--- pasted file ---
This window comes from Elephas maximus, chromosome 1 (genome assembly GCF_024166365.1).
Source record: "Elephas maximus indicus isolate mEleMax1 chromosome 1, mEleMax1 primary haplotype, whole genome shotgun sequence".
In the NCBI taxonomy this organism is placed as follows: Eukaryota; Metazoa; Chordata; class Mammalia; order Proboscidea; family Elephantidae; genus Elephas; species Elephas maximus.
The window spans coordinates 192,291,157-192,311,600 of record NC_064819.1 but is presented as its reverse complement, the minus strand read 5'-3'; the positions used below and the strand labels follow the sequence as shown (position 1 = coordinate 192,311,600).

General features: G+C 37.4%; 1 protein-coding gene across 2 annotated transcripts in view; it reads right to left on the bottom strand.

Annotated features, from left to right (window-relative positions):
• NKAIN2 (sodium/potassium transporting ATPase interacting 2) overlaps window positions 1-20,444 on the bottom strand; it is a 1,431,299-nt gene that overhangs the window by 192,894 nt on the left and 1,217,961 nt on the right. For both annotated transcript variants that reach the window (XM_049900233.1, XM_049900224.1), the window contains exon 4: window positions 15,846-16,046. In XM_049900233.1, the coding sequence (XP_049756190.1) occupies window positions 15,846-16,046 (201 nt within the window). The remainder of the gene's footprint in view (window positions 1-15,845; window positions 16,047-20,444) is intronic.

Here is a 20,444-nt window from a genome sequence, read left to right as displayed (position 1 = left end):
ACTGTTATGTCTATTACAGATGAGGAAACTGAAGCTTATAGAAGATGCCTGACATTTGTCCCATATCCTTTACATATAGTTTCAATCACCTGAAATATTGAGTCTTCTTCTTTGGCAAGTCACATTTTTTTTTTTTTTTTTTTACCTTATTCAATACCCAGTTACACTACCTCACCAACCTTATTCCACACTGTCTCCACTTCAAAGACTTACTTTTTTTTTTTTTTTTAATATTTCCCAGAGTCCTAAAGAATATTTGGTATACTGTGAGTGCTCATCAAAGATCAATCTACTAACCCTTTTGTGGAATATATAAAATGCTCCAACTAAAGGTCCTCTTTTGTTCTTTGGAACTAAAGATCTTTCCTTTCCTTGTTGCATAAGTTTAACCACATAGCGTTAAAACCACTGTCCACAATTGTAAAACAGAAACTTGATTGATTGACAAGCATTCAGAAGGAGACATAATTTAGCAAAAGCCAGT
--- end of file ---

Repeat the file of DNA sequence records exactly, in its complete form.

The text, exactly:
This window comes from Elephas maximus, chromosome 1 (genome assembly GCF_024166365.1).
Source record: "Elephas maximus indicus isolate mEleMax1 chromosome 1, mEleMax1 primary haplotype, whole genome shotgun sequence".
In the NCBI taxonomy this organism is placed as follows: Eukaryota; Metazoa; Chordata; class Mammalia; order Proboscidea; family Elephantidae; genus Elephas; species Elephas maximus.
The window spans coordinates 192,291,157-192,311,600 of record NC_064819.1 but is presented as its reverse complement, the minus strand read 5'-3'; the positions used below and the strand labels follow the sequence as shown (position 1 = coordinate 192,311,600).

General features: G+C 37.4%; 1 protein-coding gene across 2 annotated transcripts in view; it reads right to left on the bottom strand.

Annotated features, from left to right (window-relative positions):
• NKAIN2 (sodium/potassium transporting ATPase interacting 2) overlaps window positions 1-20,444 on the bottom strand; it is a 1,431,299-nt gene that overhangs the window by 192,894 nt on the left and 1,217,961 nt on the right. For both annotated transcript variants that reach the window (XM_049900233.1, XM_049900224.1), the window contains exon 4: window positions 15,846-16,046. In XM_049900233.1, the coding sequence (XP_049756190.1) occupies window positions 15,846-16,046 (201 nt within the window). The remainder of the gene's footprint in view (window positions 1-15,845; window positions 16,047-20,444) is intronic.

Here is a 20,444-nt window from a genome sequence, read left to right as displayed (position 1 = left end):
ACTGTTATGTCTATTACAGATGAGGAAACTGAAGCTTATAGAAGATGCCTGACATTTGTCCCATATCCTTTACATATAGTTTCAATCACCTGAAATATTGAGTCTTCTTCTTTGGCAAGTCACATTTTTTTTTTTTTTTTTTTACCTTATTCAATACCCAGTTACACTACCTCACCAACCTTATTCCACACTGTCTCCACTTCAAAGACTTACTTTTTTTTTTTTTTTTAATATTTCCCAGAGTCCTAAAGAATATTTGGTATACTGTGAGTGCTCATCAAAGATCAATCTACTAACCCTTTTGTGGAATATATAAAATGCTCCAACTAAAGGTCCTCTTTTGTTCTTTGGAACTAAAGATCTTTCCTTTCCTTGTTGCATAAGTTTAACCACATAGCGTTAAAACCACTGTCCACAATTGTAAAACAGAAACTTGATTGATTGACAAGCATTCAGAAGGAGACATAATTTAGCAAAAGCCAGT